Eating my $820 top hat
I have a really nice $820 top hat. It wasn’t always worth $820, yet with the magic often associated with top hats, it could be worth $3,280 when I retire. Actually, I’m fooling myself. I’d be lucky to sell it for more than $50. No magic there. The real magic is something called compound interest. If you understand how it works when you are young, you will be much better prepared for retirement.
While in college, I had a summer job in Anaheim, California. I made sure I visited Disneyland soon after I got there. While mouse ears are the headgear of choice at Disneyland, I was attracted to the fine hats on display at a haberdashery store in the park. With the rashness of youth, I paid $30 for a very nice top hat, thinking it would help me stand out as one of the classier students on campus. Scientists have since determined that the human brain is not fully developed until age 25, and my decision to buy the hat was proof of it. When I came back to school my roommates, after picking themselves off of the floor where they had been rolling around laughing, explained to me that wearing the top hat around campus would not make me look classy, but rather like a clueless nerd. This was not the England of the 1880s it was the U.S.A. of the 1980s. So for most of the last 31 years, this fine hat has mostly remained in a hat box.
With the perspective of three decades of experience, I wish I had a "Back to the Future DeLorean car" I could use to visit my younger self and talk him into forgoing the $30 hat and using the money to buy a mutual fund. Mutual funds are sold by investment firms who pool the funds of thousands of investors and use them to buy dozens (if not hundreds) of stocks which are mutually owned by the investors. This spreads the risk around so the investors can benefit from stock market-level returns without the risk associated with investing everything in one stock. Turns out that if I had invested $30 in 1982 in a mutual fund indexed to the S&P 500, it would now be worth $820. Though there is no way to predict it happening, if this investment continued to grow at this historic rate, it would double in value twice in the next 13 years and reach $3,280.
This amazing growth is not really magic. It’s just compound interest at work. When you let an investment grow, it builds like a rolling snowball, a little at first, but more and more as the snowball grows bigger. Time is the most important part of putting compound interest to work for you. Start early enough and you can end up with a massive snowball.
I am not going to find a time travelling Back to the Future DeLorean, but I can change the future if I can get more and more people in their twenties to make it a habit to start saving for retirement early. For example, what if you decide to forego that $100 pair of jeans and instead use the money to buy a mutual fund? What will the difference be after 50 years? In the case of the jeans, they likely will no longer fit. But the mutual fund purchased for $100 could grow to a thousand dollars or more.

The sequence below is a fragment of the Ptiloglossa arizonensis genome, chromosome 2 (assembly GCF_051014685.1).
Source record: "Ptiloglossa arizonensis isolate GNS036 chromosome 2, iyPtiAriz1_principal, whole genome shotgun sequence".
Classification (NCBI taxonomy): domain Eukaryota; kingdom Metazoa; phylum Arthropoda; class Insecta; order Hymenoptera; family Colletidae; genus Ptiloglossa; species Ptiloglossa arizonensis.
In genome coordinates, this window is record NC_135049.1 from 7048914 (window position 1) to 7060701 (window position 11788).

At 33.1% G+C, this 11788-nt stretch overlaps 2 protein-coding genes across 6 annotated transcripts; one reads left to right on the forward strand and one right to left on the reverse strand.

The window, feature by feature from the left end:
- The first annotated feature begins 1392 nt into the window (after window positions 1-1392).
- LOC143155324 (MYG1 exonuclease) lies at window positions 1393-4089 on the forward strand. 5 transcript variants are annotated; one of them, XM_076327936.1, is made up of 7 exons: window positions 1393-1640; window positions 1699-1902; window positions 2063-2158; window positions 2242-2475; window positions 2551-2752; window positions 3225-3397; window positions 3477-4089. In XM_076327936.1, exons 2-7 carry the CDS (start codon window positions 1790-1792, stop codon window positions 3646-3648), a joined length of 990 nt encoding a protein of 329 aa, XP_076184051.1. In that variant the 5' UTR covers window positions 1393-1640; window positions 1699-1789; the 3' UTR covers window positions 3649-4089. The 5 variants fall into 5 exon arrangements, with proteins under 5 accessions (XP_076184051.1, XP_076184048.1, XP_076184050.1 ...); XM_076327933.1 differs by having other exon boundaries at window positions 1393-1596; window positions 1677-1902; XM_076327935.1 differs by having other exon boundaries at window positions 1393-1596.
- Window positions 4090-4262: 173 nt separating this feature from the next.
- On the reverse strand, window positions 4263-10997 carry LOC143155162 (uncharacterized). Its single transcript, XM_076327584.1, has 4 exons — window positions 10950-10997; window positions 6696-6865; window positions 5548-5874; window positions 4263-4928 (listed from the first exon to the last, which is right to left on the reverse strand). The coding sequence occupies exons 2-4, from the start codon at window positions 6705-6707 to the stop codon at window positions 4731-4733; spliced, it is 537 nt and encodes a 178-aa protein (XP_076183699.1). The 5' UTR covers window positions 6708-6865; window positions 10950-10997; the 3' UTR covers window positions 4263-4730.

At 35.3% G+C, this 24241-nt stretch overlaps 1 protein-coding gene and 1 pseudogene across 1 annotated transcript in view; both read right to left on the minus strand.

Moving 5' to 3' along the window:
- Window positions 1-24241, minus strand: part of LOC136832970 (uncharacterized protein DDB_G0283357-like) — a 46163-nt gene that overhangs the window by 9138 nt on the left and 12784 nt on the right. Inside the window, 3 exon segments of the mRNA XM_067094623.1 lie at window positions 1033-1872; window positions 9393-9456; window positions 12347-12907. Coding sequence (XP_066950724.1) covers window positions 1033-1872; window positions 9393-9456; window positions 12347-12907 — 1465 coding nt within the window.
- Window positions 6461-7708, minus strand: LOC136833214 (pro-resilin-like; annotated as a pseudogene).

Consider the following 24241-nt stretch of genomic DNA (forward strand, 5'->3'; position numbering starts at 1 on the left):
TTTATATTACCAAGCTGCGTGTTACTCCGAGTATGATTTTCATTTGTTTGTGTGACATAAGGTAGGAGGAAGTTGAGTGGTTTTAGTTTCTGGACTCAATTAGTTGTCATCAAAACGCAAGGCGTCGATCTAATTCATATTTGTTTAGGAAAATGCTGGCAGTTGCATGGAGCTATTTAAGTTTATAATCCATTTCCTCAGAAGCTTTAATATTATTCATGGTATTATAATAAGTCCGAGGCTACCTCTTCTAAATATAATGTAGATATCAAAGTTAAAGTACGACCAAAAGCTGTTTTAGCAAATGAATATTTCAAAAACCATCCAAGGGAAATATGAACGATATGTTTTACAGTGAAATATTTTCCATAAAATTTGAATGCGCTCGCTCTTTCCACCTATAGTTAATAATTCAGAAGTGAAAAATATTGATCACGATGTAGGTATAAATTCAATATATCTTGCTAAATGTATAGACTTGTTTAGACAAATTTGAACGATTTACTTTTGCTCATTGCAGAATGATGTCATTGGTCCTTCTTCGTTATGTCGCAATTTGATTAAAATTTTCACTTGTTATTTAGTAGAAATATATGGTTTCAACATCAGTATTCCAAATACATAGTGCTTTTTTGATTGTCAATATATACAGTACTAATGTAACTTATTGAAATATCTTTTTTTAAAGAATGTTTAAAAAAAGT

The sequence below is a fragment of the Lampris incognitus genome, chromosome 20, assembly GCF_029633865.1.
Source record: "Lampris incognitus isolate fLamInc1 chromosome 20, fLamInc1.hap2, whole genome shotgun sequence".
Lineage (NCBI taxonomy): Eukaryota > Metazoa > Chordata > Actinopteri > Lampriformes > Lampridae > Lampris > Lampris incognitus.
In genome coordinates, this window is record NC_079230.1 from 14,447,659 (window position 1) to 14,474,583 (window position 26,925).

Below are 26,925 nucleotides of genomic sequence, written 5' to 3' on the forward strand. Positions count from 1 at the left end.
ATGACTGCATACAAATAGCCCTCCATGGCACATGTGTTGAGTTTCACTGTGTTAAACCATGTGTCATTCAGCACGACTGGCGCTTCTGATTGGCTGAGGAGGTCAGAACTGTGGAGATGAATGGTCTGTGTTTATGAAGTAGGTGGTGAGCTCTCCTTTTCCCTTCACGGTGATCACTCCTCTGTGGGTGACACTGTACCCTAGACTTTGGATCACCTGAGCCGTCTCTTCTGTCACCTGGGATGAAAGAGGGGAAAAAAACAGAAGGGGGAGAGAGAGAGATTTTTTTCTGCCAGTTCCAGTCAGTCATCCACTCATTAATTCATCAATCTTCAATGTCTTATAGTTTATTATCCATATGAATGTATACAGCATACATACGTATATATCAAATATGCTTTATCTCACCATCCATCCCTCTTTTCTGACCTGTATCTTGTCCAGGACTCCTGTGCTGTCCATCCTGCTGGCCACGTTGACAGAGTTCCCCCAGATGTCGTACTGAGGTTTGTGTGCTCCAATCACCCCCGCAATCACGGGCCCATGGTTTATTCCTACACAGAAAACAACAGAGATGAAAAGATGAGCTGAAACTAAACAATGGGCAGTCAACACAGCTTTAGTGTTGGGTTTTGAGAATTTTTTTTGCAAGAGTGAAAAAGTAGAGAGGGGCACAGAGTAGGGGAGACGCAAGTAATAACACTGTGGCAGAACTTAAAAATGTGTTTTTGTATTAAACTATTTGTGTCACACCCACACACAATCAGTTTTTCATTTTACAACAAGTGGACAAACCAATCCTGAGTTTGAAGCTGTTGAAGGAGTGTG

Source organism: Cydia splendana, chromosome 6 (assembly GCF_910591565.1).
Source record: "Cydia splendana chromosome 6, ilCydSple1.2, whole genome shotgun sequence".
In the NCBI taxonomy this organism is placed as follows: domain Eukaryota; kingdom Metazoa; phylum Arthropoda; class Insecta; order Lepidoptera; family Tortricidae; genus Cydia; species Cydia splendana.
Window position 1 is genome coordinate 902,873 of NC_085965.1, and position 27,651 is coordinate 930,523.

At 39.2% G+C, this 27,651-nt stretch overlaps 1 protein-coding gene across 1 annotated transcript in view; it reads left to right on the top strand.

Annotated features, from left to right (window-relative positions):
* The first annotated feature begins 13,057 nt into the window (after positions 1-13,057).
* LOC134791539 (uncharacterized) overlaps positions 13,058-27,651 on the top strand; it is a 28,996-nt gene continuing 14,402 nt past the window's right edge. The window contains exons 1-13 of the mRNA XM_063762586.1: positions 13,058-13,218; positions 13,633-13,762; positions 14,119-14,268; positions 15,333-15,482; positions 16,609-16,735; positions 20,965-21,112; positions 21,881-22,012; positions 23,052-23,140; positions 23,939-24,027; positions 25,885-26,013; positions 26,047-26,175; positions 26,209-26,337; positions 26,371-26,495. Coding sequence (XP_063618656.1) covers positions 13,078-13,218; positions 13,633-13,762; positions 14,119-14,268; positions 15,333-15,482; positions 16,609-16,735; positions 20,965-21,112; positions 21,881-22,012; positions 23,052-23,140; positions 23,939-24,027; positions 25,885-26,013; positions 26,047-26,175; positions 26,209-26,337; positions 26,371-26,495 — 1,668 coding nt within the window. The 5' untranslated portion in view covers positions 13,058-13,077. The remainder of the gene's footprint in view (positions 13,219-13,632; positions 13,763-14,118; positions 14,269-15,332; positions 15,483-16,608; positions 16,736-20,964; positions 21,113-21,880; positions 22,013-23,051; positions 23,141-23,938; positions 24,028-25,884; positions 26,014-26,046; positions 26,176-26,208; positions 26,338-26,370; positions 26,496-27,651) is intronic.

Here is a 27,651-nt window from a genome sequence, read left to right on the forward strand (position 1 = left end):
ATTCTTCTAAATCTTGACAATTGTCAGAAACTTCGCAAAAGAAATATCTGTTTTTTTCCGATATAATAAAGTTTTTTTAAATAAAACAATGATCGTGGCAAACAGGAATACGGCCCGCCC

When some people think of investing in stocks or mutual funds, they mistakenly assume it is only for rich people. That is not true. Many brokerage firms will open an Individual Retirement Account (IRA) for $250, or sometimes even less. The hard part may be deciding which mutual funds are the best for you. There are thousands to choose from, and in any given year some do better than average, and some do worse than average. Many experts recommend that instead of trying to pick a winning mutual fund, you choose an indexed mutual fund that will give you the average return for the index you choose (such as the S&P 500, the Russell 2500 and the FTSE 100). Over the long haul, by definition, there is no risk of being saddled with a below average return with an indexed mutual fund, so more of your money grows from year to year.
Obviously this advice has the most value to younger people. (Hint, this is where you hit the “share” button.) But the concept of foregoing some purchases and using the money to invest for retirement works at any age. Your money should still grow — just not as much. Your other option is find some value for the things you purchased in your youth once you reach retirement age. Pass the salt — I’m going to eat my hat.
Don Milne is the Zions Bank Financial Literacy Manager. Contact him at email@example.com